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Ubiquitin researchers win Nobel
© BioMed Central Ltd 2004
- Published: 7 October 2004
- Cervical Cancer
- Cystic Fibrosis
- Protein Degradation
- Nobel Prize
Three researchers who made fundamental breakthroughs in understanding ubiquitin-mediated proteolysis have been awarded the 2004 Nobel Prize in Chemistry, the Royal Swedish Academy of Sciences said on Wednesday (October 6).
Aaron Ciechanover and Avram Hershko, from the Israel Institute of Technology, Haifa, and Irwin Rose, of the University of California, Irvine, will share the prize for their discoveries in the 1970s and 1980s that began to reveal the central role of the tiny 76-amino acid protein in numerous cellular processes.
"Thanks to the work of the three laureates, it is now possible to understand at a molecular level how the cell controls a number of central processes by breaking down certain proteins and not others," the academy said.
"Without doubt they deserve this prize," John Mayer, professor of molecular cell biology at the University of Nottingham, told us. "Protein modification by ubiquitylation is just as important as protein phosphorylation for what goes on in the cell."
Ubiquitin-mediated protein degradation governs processes as varied as cell division, DNA repair, quality control of newly produced proteins, and parts of the immune system. Problems with the ubiquitin–proteosome system are implicated in human diseases including cervical cancer and cystic fibrosis.
"The reason they've got this Nobel Prize is because ubiquitin is attached to proteins in different ways not only for degradation, but also to make other things happen in the cell," Mayer added.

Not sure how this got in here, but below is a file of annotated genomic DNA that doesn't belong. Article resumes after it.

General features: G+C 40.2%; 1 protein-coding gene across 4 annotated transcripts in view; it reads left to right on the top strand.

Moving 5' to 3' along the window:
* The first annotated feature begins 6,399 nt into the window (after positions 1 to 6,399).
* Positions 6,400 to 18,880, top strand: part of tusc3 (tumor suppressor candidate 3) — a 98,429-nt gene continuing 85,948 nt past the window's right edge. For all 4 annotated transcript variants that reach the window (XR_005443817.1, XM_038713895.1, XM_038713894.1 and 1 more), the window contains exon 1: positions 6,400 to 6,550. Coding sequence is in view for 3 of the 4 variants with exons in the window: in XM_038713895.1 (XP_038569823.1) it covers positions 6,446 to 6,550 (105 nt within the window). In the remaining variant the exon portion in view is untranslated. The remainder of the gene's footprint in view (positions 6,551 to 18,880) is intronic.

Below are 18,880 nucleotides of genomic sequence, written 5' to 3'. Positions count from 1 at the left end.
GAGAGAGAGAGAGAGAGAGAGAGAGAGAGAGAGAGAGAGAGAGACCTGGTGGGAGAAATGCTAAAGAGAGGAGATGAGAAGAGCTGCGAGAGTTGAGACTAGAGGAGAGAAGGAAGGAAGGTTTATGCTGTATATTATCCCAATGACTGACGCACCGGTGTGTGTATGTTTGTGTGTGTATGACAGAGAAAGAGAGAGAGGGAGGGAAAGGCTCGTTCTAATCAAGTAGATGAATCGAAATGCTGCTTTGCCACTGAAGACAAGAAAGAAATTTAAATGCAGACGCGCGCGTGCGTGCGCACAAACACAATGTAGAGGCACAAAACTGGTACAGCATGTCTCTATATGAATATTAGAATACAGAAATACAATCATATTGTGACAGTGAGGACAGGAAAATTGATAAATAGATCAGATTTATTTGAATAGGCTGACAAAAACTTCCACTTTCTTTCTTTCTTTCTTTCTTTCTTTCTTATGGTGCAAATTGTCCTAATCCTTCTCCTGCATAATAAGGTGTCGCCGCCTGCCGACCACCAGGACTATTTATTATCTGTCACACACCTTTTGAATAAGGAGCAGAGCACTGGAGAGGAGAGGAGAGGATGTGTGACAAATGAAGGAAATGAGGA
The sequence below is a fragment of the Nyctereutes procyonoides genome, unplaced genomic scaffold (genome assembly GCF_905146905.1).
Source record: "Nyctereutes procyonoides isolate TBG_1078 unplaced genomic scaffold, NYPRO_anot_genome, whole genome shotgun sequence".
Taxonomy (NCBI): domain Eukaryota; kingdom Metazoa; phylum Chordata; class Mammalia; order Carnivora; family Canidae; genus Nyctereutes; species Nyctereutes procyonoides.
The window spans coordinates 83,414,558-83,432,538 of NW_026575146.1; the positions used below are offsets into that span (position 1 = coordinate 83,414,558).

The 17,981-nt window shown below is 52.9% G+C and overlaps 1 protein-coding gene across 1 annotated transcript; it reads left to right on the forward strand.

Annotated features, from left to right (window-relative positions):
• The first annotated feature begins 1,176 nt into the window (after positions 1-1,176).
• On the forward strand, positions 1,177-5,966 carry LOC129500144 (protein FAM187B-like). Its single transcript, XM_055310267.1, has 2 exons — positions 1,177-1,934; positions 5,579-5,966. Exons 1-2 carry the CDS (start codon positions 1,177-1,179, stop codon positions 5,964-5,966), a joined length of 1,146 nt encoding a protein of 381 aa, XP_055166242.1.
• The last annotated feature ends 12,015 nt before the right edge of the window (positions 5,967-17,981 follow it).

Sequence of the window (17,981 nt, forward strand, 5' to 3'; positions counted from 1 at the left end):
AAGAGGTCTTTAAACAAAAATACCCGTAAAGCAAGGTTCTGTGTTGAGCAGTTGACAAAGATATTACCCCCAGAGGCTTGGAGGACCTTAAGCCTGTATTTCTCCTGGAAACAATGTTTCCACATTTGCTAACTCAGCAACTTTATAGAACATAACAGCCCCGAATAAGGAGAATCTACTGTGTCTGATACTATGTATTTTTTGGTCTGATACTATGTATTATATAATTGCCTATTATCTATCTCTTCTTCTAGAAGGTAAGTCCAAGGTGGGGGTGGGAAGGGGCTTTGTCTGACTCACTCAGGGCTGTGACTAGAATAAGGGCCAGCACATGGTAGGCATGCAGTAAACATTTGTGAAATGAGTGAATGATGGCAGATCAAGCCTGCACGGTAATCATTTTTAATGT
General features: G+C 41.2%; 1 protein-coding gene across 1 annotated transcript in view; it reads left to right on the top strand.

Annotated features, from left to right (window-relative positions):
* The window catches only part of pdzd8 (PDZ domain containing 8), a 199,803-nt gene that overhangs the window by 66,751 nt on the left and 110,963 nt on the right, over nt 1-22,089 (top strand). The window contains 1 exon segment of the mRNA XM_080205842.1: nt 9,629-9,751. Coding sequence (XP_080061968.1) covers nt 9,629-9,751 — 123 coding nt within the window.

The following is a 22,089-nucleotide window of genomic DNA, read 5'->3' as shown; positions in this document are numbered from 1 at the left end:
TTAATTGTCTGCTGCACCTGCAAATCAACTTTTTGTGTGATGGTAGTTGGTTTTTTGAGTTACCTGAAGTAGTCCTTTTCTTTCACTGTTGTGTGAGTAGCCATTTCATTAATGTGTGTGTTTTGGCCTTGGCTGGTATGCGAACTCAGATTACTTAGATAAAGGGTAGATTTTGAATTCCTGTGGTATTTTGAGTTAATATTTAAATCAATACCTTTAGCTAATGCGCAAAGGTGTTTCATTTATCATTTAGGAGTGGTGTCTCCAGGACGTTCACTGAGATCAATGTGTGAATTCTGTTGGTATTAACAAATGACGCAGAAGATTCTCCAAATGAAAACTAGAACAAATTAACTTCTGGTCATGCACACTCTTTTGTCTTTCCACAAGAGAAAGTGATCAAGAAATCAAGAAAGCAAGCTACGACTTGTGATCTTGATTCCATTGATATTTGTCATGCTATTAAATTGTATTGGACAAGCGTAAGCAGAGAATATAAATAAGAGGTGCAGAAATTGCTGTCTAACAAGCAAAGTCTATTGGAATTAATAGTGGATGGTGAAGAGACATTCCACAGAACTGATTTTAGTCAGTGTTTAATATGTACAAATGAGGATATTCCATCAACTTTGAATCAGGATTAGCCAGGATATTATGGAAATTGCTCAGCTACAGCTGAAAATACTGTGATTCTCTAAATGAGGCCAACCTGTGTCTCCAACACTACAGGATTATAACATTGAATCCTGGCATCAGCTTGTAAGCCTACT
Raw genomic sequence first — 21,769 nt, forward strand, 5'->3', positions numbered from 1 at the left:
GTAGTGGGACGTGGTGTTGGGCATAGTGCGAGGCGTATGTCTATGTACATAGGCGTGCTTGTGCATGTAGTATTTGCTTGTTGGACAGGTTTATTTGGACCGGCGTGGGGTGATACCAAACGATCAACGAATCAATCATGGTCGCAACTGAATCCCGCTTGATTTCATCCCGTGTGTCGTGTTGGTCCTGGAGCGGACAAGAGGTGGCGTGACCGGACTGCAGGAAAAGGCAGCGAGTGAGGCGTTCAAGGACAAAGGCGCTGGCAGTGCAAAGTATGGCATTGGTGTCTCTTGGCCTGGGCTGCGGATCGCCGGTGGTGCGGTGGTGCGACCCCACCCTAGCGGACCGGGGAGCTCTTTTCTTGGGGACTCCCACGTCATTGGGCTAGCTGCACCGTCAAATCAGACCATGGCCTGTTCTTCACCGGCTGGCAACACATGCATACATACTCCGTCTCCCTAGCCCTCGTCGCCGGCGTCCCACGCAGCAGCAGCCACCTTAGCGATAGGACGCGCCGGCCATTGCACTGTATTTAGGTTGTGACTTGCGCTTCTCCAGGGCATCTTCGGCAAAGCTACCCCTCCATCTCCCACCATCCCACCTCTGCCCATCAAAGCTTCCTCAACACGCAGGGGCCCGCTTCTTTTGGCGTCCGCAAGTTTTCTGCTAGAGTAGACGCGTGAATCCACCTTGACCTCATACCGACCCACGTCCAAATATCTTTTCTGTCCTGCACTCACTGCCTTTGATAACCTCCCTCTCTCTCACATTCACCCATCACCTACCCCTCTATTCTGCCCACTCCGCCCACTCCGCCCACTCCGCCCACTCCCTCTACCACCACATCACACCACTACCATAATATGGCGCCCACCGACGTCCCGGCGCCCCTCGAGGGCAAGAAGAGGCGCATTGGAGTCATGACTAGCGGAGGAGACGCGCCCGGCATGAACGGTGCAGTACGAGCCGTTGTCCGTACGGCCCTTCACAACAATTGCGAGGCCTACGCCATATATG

A lot of their work was done during sabbatical breaks that Hershko and Ciechanover spent with Rose at the Fox Chase Cancer Center in Philadelphia. Beginning with a paper in 1978, the three laureates published a series of biochemical studies that revealed and characterized the ubiquitin system. Twopapers published in PNAS in 1980, which started to explain the role of ubiquitin in adenosine triphosphate-dependent proteolysis, are considered pivotal.
"The possibilities arising from their work in a whole range of fields are enormous," Michael J. Tisdale, professor of cancer biochemistry at Aston University, Birmingham, told us. "The discovery has opened up a whole new perspective into a number of disease states and allows a more rational means for targeting therapies."
In 2002, Hershko and Varshavsky were awarded the American Society for Cell Biology's EB Wilson Medal for their discovery of the ubiquitin system and its functions.
- Nobel Prize in Chemistry 2004, [http://nobelprize.org/chemistry/laureates/2004/]
- Aaron Ciechanover, [http://md.technion.ac.il/inner/personnel.php?Lecturer_ID=32]
- Avram Hershko, [http://md.technion.ac.il/inner/personnel.php?Lecturer_ID=33]
- R.J. Mayer, [http://www.nottingham.ac.uk/neuroscience/contact/a-z/mayer_john.phtml]
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- Michael J. Tisdale, [http://www.aston.ac.uk/lhs/staff/tisdalmj/]
- Alexander Varshavsky, [http://www.biology.caltech.edu/Facultypages/varshavsky.html]
- Wells W: Lasker Awards presented for work on ubiquitination and hepatitis C Genome Biology, September 21, 2000., [http://genomebiology.com/researchnews/default.asp?arx_id=gb-spotlight-20000921-02]
- Discoverers of ubiquitin system to receive the ASCB's top scientific medal, American Society for Cell Biology press release, July 16, 2002., [http://www.ascb.org/newsroom/ebwilson.html]